This Week in Cars: Aston Martin’s Piece of History and McLaren’s Charity Auction

As the year rumbles to a close and the press offices take well-earned breaks from people pestering them for information, news coming from the automotive sector is typically thin on the ground.

Nevertheless, it’s been a diverse week, with a new Lister on the way and an old FIAT making all the wrong kind of headlines. There’s been plenty of other little bits and pieces too, and here are some that you may have missed.

Auction Senna

The reaction to the McLaren Senna was… a little mixed. Some thought it was tough to like, others thought it was atrocious. However that hasn’t stopped one punter from spending more than twice the price in order to secure the final build slot.

McLaren will build just 500 examples of the Senna, and held the build slot for car number 500 back. It then held a private event for McLaren customers, which included a charity auction for this final car.

With all proceeds due to go to the Ayrton Senna Institute, helping underprivileged children in Brazil, the hammer dropped at a cool £2,000,000.

Focus Failures

It might have been one of the most anticipated cars of recent years, but that doesn’t means that the Ford Focus RS is without its troubles. And we’re not talking about the ride quality either.

Rather it seems that the 345hp, 2.3-liter Ecoboost turbo engine isn’t all it’s cracked up to be. Some early versions of the engine, covering 2016 and 2017 cars, seem to have a problem with white smoke.

The issue seems to be related to the head gasket. On some vehicles this isn’t sealing the block and head, reportedly due to distortion of the engine block itself, allowing coolant into the cylinders. The issue doesn’t affect Mustang 2.3 Ecoboost, as the Focus uses a different design. Ford is replacing engines and reportedly working on a fix for all Focus RS models.

Aston Heads Home

It’s been nearly 15 years since Aston Martin moved, lock, stock and ejector seat, to its new premises at Gaydon. Since then, its original home in Newport Pagnall had been home to Aston Martin Works, a heritage specialist.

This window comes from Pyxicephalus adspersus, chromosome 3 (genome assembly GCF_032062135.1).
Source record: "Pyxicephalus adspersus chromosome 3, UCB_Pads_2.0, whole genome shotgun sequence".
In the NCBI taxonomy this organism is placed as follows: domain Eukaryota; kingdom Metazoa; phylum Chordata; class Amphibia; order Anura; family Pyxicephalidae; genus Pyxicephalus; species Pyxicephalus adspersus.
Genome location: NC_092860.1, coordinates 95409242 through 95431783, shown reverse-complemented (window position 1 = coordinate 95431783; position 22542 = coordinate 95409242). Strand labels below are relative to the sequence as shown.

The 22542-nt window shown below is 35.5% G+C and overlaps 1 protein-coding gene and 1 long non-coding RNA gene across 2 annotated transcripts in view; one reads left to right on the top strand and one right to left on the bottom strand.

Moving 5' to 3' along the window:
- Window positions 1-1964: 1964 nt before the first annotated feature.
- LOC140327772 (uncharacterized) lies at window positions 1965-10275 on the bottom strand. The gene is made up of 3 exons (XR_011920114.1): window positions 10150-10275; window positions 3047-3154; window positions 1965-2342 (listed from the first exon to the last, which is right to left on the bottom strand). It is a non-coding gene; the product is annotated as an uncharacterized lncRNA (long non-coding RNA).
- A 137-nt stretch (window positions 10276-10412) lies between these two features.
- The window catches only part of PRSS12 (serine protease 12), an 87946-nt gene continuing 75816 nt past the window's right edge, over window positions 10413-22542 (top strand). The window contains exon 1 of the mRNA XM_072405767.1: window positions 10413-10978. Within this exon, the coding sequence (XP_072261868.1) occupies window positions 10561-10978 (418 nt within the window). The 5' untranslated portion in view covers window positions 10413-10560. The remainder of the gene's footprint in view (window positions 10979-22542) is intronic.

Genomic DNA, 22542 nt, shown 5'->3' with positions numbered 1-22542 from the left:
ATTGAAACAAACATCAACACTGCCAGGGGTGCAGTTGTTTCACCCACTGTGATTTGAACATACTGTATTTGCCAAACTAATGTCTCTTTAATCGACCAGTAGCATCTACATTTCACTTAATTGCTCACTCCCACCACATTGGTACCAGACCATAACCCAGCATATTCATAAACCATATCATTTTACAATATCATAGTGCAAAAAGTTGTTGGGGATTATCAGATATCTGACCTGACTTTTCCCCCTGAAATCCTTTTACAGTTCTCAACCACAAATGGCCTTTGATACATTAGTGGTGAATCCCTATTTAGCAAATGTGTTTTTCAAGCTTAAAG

This week, the company moved back again. Well, sort of. Aston is building 25 special “Continuation” DB4 models in Newport Pagnell — the same place as it built the originals 60 years ago.

It builds the special, track-only DB4 GT Continuation cars to original standards with modern techniques. Each car takes around 4,500 man-hours to build, with the last of the 25 due to find a home in 2018.

Aston Martin is still building a third production facility at St. Athan, in South Wales.

Births and Deaths

It’s a little quiet on the new model front this week, as brands gear up for the 2018 North American International Auto Show in the New Year.

That said, Mercedes chose this week to reveal a new G-Class. As ever with the G-Class, the term “new” is somewhat malleable. It’s essentially the same car as it was in 1990 (which wasn’t that much different from 1979’s G-Class), but with a nice new interior. Actually, it’s a pretty special interior, which explains why it’s the only thing shown in all of the press shots. It’ll debut officially in January.

Also heading to the motor show is the new Rolls-Royce Phantom. That will appear at the show’s official opening — The Gallery — on January 13. Rolls-Royce officially unveiled the car at Goodwood this summer, but January will mark the car’s North American debut.

Although not a launch per se, Polestar has announced the markets it will enter its debut car into in 2019. The new Swedish brand, budded off from parent company Volvo, will open dealerships in the USA, China, Germany, Sweden, Norway, and the Netherlands. We say “dealerships”; Polestar refers to them as “Polestar Spaces”, where “customers can physically interact with the brand”. So dealerships then.

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